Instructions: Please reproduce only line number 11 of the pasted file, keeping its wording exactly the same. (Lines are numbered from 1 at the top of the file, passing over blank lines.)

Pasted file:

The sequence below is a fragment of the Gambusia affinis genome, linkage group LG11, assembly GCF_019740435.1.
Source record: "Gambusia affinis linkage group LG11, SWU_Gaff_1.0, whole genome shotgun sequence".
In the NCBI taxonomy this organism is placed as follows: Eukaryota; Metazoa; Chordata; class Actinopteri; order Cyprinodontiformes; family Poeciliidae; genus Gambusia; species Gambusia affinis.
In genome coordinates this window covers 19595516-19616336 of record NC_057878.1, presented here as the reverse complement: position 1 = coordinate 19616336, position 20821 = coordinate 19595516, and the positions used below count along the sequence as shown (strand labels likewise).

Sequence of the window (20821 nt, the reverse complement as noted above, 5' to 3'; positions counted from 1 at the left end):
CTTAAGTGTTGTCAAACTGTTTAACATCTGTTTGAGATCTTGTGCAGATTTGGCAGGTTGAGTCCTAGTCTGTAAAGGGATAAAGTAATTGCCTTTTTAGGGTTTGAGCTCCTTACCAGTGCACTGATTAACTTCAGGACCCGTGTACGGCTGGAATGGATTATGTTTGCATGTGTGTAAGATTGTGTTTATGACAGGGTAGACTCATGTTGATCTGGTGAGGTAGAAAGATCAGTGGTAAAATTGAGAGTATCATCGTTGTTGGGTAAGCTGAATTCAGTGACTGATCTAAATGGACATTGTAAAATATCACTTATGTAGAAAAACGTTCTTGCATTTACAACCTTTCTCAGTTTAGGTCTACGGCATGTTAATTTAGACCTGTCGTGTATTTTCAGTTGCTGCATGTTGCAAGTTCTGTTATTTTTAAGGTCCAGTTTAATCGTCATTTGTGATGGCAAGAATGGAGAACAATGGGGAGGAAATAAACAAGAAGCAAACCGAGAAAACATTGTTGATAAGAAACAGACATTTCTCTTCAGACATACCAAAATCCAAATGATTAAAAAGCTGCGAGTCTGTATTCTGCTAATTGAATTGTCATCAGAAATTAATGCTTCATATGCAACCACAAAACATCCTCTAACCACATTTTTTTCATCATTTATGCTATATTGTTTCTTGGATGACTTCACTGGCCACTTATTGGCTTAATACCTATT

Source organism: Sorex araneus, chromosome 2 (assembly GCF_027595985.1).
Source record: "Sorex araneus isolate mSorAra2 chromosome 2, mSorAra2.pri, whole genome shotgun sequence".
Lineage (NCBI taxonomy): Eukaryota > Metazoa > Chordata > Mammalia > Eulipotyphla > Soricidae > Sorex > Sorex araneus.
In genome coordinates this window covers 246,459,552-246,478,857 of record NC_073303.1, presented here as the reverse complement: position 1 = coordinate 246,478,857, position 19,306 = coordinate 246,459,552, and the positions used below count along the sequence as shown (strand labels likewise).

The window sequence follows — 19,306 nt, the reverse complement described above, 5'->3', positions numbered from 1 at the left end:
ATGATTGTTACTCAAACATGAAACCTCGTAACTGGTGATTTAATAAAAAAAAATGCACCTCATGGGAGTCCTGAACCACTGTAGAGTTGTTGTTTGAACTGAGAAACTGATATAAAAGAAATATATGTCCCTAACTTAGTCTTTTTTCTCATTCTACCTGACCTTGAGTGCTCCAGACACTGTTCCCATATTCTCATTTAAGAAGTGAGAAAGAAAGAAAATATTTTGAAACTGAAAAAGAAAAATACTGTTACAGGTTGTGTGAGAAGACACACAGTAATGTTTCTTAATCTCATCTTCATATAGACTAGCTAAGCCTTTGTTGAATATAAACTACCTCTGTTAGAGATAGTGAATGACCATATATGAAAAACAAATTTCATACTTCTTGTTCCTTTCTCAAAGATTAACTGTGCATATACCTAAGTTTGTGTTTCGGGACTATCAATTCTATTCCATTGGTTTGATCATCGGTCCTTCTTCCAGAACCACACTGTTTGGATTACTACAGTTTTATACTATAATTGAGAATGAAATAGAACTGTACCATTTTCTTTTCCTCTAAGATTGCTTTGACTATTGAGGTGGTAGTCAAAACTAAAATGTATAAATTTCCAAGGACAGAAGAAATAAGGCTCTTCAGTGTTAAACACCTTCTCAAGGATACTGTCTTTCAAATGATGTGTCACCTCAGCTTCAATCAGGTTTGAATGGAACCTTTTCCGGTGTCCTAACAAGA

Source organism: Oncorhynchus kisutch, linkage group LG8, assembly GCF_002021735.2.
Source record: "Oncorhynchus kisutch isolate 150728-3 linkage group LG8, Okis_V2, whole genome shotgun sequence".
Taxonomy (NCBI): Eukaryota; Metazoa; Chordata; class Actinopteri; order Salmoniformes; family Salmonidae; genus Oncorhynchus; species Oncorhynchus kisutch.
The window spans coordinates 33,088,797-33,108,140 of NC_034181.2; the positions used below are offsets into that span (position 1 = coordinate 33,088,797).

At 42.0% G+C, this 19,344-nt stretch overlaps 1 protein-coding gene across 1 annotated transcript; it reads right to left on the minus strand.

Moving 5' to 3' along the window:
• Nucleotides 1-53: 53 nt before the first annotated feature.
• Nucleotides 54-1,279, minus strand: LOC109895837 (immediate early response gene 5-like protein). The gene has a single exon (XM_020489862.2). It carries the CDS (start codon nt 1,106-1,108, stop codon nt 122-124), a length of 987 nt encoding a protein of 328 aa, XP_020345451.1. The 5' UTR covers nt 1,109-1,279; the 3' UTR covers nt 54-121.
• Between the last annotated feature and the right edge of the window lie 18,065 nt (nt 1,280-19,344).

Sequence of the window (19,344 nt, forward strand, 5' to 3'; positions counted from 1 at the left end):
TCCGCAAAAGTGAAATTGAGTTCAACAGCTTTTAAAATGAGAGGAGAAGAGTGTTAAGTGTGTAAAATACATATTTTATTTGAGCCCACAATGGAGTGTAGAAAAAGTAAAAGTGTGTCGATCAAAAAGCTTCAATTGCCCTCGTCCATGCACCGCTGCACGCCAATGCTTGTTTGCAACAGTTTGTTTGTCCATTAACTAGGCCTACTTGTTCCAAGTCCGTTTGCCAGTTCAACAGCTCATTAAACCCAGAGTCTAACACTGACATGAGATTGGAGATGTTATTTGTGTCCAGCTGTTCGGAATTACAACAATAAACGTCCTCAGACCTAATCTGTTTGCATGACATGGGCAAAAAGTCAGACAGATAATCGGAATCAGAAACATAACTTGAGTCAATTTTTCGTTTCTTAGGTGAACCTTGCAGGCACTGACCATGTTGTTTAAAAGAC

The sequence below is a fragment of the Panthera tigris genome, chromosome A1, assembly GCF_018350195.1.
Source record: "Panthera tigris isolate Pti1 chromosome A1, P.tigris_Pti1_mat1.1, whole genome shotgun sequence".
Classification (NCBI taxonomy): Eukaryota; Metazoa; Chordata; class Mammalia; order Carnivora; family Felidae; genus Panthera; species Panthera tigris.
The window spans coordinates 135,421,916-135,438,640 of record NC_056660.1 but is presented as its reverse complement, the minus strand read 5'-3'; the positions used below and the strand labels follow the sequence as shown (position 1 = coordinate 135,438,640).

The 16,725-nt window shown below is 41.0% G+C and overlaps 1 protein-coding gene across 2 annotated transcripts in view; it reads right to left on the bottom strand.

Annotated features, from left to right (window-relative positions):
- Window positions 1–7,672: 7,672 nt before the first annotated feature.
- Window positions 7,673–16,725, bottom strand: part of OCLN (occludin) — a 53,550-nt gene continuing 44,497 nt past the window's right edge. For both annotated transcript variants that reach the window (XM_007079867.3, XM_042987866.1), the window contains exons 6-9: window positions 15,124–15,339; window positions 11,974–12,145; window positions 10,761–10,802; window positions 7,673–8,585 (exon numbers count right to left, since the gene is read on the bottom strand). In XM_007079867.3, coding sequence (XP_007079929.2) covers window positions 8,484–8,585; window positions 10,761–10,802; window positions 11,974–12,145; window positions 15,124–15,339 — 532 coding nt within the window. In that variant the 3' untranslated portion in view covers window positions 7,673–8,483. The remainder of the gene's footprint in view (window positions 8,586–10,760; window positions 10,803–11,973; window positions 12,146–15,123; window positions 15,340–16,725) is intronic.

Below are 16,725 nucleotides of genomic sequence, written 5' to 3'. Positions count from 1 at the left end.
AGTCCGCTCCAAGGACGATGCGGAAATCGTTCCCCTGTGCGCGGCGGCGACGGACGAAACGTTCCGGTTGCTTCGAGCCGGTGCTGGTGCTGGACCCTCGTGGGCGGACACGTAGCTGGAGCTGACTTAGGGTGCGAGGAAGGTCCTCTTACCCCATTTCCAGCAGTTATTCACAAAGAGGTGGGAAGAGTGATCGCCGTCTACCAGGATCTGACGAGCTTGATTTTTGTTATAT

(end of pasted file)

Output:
The window sequence follows — 19,306 nt, the reverse complement described above, 5'->3', positions numbered from 1 at the left end: